Just look for the orange vests.
They’ve become well-recognized in Saskatoon’s core neighbourhoods — worn by members of the Okihtcitawak Patrol Group, which watches over the community.
Members scour the ground for needles and refer people experiencing homelessness and addiction to support services.
“We want to ensure the safety of everyone in the neighbourhood,” said Delano Kennedy, OPG’s executive director.
Kennedy is the only paid member of OPG, his salary covered by a grant secured by Prairie Harm Reduction (PHR). The funding runs out in April, but OPG learned last week a huge donation will help it continue its work.
In an effort to raise $80,000, Saskatoon’s Kinsmen Club is matching donations up to $40,000. The money will be split between OPG and PHR’s drop-in centre.
“I’m still trying to wrap my head around the whole thing,” Kennedy said.
For the Kinsmen Club, the donation is an investment in the community.
“They are crucial to the fabric of the communities they serve, and we are happy to support their community initiatives,” Kinsmen Club member Curtis Kimpton said in a statement.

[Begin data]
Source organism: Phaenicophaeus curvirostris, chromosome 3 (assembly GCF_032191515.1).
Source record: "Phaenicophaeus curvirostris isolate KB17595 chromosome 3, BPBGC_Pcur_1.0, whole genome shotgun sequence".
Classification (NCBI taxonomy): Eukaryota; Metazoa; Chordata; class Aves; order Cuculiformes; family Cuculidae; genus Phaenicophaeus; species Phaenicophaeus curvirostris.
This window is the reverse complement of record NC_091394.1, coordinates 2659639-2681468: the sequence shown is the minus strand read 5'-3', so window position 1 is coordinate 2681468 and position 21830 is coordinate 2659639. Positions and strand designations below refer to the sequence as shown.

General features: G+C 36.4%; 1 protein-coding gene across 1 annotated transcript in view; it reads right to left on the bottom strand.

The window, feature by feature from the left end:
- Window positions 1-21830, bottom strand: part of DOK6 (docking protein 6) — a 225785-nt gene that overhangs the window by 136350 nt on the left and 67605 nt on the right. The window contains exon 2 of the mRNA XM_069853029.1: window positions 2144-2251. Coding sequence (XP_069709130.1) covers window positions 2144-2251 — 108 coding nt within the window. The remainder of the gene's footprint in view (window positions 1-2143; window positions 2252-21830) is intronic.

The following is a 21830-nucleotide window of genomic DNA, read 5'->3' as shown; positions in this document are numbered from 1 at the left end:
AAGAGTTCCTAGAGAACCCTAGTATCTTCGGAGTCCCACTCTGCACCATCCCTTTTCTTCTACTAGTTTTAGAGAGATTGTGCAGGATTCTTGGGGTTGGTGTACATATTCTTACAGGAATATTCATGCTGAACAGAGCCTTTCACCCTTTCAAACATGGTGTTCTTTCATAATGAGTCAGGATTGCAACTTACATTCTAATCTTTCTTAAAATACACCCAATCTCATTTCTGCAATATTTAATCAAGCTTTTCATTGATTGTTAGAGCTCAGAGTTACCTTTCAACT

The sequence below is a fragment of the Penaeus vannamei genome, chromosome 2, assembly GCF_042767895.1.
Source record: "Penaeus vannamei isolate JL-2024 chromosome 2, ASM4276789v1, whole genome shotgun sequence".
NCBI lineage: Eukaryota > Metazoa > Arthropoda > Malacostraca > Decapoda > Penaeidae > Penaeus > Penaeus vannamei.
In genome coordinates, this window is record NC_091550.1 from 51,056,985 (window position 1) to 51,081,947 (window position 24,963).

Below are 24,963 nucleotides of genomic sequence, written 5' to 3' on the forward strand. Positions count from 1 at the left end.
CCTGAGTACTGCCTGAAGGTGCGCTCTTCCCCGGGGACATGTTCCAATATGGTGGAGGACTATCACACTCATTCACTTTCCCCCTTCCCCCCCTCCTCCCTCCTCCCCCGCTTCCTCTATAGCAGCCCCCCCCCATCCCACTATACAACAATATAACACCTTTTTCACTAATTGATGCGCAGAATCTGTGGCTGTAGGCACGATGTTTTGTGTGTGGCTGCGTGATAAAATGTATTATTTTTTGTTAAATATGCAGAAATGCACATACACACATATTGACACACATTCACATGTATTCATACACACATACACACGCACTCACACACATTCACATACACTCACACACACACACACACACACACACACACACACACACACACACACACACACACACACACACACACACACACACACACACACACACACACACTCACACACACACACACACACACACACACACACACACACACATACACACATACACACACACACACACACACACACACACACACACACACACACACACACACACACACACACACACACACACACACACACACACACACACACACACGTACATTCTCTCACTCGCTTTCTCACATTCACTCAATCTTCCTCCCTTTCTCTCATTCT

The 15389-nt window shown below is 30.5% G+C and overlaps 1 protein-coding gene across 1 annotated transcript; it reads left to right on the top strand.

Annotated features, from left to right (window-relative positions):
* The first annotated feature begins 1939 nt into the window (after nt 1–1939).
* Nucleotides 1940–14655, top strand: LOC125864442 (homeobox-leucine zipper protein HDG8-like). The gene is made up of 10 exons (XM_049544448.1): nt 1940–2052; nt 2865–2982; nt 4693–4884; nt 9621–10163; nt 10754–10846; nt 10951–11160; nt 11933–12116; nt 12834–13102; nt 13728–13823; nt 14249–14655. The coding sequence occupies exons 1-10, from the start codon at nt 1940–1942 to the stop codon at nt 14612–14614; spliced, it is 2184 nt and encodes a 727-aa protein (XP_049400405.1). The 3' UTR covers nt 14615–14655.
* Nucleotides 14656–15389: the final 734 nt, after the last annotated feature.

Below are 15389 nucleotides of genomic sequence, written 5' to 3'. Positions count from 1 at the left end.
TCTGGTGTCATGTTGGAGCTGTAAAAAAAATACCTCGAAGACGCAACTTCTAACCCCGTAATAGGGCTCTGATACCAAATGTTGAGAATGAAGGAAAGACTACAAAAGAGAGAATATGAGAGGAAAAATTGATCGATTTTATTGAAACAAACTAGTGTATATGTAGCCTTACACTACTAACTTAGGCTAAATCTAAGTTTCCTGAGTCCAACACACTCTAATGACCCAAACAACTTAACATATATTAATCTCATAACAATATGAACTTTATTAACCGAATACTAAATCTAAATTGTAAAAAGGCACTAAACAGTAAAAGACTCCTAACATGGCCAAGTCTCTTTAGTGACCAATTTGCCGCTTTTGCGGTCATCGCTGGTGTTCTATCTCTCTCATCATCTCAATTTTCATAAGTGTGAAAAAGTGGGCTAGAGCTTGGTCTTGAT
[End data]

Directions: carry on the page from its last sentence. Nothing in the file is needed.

The donation is the largest either organization has ever seen, said Jason Mercredi, PHR’s executive director.
“For us and OPG, it’s a game-changer,” he said. “It’s going to allow OPG to operate all of next year.”
OPG delivers culturally competent support for the most marginalized people in Saskatoon, Mercredi said.
“Oftentimes, they’re going to be able to interact with folks before they’re in complete mental health distress,” he said.
The patrol group works with a lot of Indigenous people. Kennedy said many people are eager to connect with OPG because it alleviates concerns about discrimination while seeking out support services.
“They tend to open up to us more because… we are an Indigenous-created and Indigenous-led group,” he said.
The group will continue to conduct patrols five days a week.